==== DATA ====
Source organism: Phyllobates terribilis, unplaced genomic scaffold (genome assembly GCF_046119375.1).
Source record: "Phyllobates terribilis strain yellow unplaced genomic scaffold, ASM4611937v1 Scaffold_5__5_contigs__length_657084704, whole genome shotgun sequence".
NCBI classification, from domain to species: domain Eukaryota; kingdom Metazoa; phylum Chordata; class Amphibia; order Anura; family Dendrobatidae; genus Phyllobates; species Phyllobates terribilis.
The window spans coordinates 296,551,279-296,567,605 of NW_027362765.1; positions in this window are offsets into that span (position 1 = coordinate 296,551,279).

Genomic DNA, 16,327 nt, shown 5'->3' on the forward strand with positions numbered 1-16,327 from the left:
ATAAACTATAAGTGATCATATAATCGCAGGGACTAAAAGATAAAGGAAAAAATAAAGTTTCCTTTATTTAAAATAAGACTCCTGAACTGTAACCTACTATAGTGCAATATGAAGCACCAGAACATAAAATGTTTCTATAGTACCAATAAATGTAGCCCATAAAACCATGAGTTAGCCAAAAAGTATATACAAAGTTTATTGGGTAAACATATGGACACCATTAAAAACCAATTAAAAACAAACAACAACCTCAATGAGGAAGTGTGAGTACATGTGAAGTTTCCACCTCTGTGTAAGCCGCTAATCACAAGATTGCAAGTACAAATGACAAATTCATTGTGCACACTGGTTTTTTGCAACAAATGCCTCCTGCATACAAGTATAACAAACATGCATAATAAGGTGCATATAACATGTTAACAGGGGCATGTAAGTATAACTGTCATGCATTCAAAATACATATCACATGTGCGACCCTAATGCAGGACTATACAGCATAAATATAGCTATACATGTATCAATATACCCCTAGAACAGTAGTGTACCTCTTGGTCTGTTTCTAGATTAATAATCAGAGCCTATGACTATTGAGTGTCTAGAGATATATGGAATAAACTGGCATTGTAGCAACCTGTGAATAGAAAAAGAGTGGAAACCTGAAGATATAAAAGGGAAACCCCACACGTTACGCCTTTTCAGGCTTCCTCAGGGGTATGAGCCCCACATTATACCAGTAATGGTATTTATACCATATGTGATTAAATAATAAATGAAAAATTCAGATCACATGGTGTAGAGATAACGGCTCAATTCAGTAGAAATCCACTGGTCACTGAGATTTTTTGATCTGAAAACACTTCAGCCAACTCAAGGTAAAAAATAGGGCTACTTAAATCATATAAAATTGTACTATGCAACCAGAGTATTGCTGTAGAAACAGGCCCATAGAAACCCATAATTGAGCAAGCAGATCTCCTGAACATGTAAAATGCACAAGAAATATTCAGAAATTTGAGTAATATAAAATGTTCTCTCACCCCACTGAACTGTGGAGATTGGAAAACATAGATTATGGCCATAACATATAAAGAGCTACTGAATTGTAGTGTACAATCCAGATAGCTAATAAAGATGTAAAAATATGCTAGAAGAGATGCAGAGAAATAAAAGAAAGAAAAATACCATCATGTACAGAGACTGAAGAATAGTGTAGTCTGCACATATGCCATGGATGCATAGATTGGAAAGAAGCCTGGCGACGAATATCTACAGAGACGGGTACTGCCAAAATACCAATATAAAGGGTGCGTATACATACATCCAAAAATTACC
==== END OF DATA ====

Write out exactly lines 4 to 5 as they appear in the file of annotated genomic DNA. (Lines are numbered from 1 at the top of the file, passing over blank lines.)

The window spans coordinates 296,551,279-296,567,605 of NW_027362765.1; positions in this window are offsets into that span (position 1 = coordinate 296,551,279).

Genomic DNA, 16,327 nt, shown 5'->3' on the forward strand with positions numbered 1-16,327 from the left: